Most no contact orders are indefinite and will need to be lifted by a judge. To do this, you will need to file a motion with the court that issued it. You may also need to ask the specific judge who entered the order to remove it. Your motion should describe the reasons why you believe the order should be lifted. If you have taken steps to eliminate the need for a no contact order, you should reference this in your motion. Steps may include attending anger management classes or individual therapy. Critically, if the person you were ordered to have no contact with also agrees that the order should be lifted, that will certainly help your case.
At your court hearing, you may need to convince the judge to lift the order. To do this, you need to state why the order is unfair, unnecessary, or not supported by facts and evidence. The person that you have been ordered to stay away from might attend this hearing. The court will consider how that person feels. If the person is against removing the order, then this is typically not a good sign. If they agree that the order should be lifted, then this will likely help your chances. The court wants to ensure that the person you have been ordered to have no contact with has not been unfairly pressured to agree with your request, so the court might question them about how they reached their decision.
If the judge decides to grant your request to lift the order, they will typically provide you with another court document stating that the order has been lifted. You must receive and hold on to this document as proof that the no contact order has been removed. You may find yourself in a situation in the future where you need to prove to law enforcement that your order has been lifted. Without this document, you may have a challenging time doing so and could wind up in jail until you sort out the miscommunication.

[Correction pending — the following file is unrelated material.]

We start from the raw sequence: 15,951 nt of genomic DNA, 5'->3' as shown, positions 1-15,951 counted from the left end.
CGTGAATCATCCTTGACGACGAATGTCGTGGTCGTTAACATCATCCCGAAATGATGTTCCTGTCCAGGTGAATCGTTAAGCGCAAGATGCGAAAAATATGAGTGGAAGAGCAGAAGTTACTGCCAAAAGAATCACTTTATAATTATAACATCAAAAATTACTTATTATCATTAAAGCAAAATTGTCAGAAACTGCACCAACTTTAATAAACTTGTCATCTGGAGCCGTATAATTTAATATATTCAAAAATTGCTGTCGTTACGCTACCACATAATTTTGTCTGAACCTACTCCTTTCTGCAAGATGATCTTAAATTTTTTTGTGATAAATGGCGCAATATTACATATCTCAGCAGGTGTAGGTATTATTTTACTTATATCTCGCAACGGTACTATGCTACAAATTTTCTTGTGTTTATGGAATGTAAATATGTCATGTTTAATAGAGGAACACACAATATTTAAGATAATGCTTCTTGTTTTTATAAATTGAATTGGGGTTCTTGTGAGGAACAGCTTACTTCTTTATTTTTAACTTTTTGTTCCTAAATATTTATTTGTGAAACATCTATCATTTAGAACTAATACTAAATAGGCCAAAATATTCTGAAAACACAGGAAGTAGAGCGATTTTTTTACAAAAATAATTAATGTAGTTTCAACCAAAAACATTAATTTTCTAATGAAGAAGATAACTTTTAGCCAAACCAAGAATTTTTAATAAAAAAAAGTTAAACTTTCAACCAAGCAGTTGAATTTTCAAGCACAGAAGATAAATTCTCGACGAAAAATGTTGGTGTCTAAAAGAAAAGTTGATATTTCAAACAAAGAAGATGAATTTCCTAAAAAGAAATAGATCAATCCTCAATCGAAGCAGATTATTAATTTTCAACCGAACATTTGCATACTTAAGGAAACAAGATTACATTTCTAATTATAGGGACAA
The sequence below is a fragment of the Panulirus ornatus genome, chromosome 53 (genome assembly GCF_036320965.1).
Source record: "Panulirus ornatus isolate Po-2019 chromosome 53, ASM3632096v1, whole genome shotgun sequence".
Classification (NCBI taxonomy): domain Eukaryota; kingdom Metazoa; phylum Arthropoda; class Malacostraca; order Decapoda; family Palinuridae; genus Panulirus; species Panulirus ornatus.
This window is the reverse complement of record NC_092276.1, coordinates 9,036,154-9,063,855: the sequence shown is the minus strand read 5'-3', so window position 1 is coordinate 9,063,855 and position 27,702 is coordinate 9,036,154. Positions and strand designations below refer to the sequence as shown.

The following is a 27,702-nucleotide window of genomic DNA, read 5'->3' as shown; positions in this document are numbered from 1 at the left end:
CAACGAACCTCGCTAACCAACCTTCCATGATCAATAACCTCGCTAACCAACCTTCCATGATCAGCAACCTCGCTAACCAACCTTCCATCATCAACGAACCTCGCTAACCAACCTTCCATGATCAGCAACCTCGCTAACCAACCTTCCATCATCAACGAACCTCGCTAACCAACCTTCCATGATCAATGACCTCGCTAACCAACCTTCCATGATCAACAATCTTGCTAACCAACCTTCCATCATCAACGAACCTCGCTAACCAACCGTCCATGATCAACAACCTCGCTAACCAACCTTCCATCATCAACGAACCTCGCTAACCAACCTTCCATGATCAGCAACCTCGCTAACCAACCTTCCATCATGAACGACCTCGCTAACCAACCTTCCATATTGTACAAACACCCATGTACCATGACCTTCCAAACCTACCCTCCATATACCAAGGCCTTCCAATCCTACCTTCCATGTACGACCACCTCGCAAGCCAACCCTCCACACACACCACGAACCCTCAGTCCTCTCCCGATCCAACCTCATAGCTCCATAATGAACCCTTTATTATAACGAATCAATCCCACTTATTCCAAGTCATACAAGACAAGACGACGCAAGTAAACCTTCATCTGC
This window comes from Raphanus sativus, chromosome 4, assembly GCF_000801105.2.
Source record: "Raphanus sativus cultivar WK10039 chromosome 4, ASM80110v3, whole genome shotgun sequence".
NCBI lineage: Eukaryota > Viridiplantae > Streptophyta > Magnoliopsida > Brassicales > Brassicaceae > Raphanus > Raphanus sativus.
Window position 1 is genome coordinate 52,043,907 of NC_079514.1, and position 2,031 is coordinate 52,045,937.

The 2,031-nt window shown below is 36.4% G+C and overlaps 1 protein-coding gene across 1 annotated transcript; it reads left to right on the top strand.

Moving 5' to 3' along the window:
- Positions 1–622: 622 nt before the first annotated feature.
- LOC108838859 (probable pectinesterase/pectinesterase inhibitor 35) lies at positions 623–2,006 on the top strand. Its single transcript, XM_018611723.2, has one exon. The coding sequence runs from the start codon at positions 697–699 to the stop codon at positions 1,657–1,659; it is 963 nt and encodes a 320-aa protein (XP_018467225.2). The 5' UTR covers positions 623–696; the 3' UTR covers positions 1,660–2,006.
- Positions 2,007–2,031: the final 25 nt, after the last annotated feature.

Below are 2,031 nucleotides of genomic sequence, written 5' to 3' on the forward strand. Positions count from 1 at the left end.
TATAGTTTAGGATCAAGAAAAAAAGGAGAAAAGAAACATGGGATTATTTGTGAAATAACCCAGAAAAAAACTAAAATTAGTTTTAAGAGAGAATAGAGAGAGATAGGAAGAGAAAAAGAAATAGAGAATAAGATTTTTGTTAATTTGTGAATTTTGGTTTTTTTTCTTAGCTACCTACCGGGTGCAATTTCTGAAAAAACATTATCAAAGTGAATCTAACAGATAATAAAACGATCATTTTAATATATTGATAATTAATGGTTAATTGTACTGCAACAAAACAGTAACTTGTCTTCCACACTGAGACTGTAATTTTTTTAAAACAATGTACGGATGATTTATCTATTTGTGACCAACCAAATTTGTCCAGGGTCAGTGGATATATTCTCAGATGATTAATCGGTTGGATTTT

Moreover, having a no contact order lifted does not mean that the person that had the order against you cannot apply for another one in the future. Couples with a history of physical altercations have been known to seek out and receive multiple no contact orders.
Factors The Court May Consider When Deciding To Lift Your No Contact Order
The court may consider several factors in deciding to lift your no contact order, including:
Your Criminal History
If you have a history of domestic violence, you will likely have a tough time getting your order lifted. Prior charges for stalking or harassment can almost guarantee your order will stand. Minor offenses (e.g. driving 5 miles per hour over the speed limit) are much less likely to factor into the court’s decision.
If you are out on bail, then there may have been certain conditions associated with your release. Because many domestic issues involve the use of drugs or alcohol, the court often will include that condition in your bond or your no contact order. Showing the court that you are sober and free of any substance abuse issues can only help your chances of having the order lifted.